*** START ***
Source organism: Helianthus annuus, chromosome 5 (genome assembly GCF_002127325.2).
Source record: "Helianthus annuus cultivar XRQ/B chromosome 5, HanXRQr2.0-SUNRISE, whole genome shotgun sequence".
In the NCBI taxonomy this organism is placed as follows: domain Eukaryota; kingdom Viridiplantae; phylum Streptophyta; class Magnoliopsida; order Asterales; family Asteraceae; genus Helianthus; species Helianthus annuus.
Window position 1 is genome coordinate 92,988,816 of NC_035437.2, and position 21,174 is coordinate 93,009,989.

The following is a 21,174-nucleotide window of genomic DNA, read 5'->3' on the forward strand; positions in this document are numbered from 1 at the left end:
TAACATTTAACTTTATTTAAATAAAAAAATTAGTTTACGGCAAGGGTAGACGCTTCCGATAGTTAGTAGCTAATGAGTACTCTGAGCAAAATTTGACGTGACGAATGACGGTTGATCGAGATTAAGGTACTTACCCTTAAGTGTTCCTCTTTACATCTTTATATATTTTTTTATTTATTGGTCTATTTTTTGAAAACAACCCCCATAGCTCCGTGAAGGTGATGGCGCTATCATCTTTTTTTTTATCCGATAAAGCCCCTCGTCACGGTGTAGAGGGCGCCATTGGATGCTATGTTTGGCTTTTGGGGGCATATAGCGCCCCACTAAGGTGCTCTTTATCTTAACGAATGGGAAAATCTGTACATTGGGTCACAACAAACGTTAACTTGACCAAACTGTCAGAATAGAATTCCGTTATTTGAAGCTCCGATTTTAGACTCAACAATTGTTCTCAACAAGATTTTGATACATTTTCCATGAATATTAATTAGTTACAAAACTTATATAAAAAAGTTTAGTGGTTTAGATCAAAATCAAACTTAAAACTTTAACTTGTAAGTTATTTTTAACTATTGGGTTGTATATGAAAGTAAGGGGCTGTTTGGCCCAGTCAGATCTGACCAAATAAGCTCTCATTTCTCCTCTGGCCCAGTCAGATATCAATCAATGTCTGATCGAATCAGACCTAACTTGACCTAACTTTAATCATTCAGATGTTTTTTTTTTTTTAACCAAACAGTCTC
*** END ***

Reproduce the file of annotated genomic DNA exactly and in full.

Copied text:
Source organism: Helianthus annuus, chromosome 5 (genome assembly GCF_002127325.2).
Source record: "Helianthus annuus cultivar XRQ/B chromosome 5, HanXRQr2.0-SUNRISE, whole genome shotgun sequence".
In the NCBI taxonomy this organism is placed as follows: domain Eukaryota; kingdom Viridiplantae; phylum Streptophyta; class Magnoliopsida; order Asterales; family Asteraceae; genus Helianthus; species Helianthus annuus.
Window position 1 is genome coordinate 92,988,816 of NC_035437.2, and position 21,174 is coordinate 93,009,989.

The following is a 21,174-nucleotide window of genomic DNA, read 5'->3' on the forward strand; positions in this document are numbered from 1 at the left end:
TAACATTTAACTTTATTTAAATAAAAAAATTAGTTTACGGCAAGGGTAGACGCTTCCGATAGTTAGTAGCTAATGAGTACTCTGAGCAAAATTTGACGTGACGAATGACGGTTGATCGAGATTAAGGTACTTACCCTTAAGTGTTCCTCTTTACATCTTTATATATTTTTTTATTTATTGGTCTATTTTTTGAAAACAACCCCCATAGCTCCGTGAAGGTGATGGCGCTATCATCTTTTTTTTTATCCGATAAAGCCCCTCGTCACGGTGTAGAGGGCGCCATTGGATGCTATGTTTGGCTTTTGGGGGCATATAGCGCCCCACTAAGGTGCTCTTTATCTTAACGAATGGGAAAATCTGTACATTGGGTCACAACAAACGTTAACTTGACCAAACTGTCAGAATAGAATTCCGTTATTTGAAGCTCCGATTTTAGACTCAACAATTGTTCTCAACAAGATTTTGATACATTTTCCATGAATATTAATTAGTTACAAAACTTATATAAAAAAGTTTAGTGGTTTAGATCAAAATCAAACTTAAAACTTTAACTTGTAAGTTATTTTTAACTATTGGGTTGTATATGAAAGTAAGGGGCTGTTTGGCCCAGTCAGATCTGACCAAATAAGCTCTCATTTCTCCTCTGGCCCAGTCAGATATCAATCAATGTCTGATCGAATCAGACCTAACTTGACCTAACTTTAATCATTCAGATGTTTTTTTTTTTTTAACCAAACAGTCTC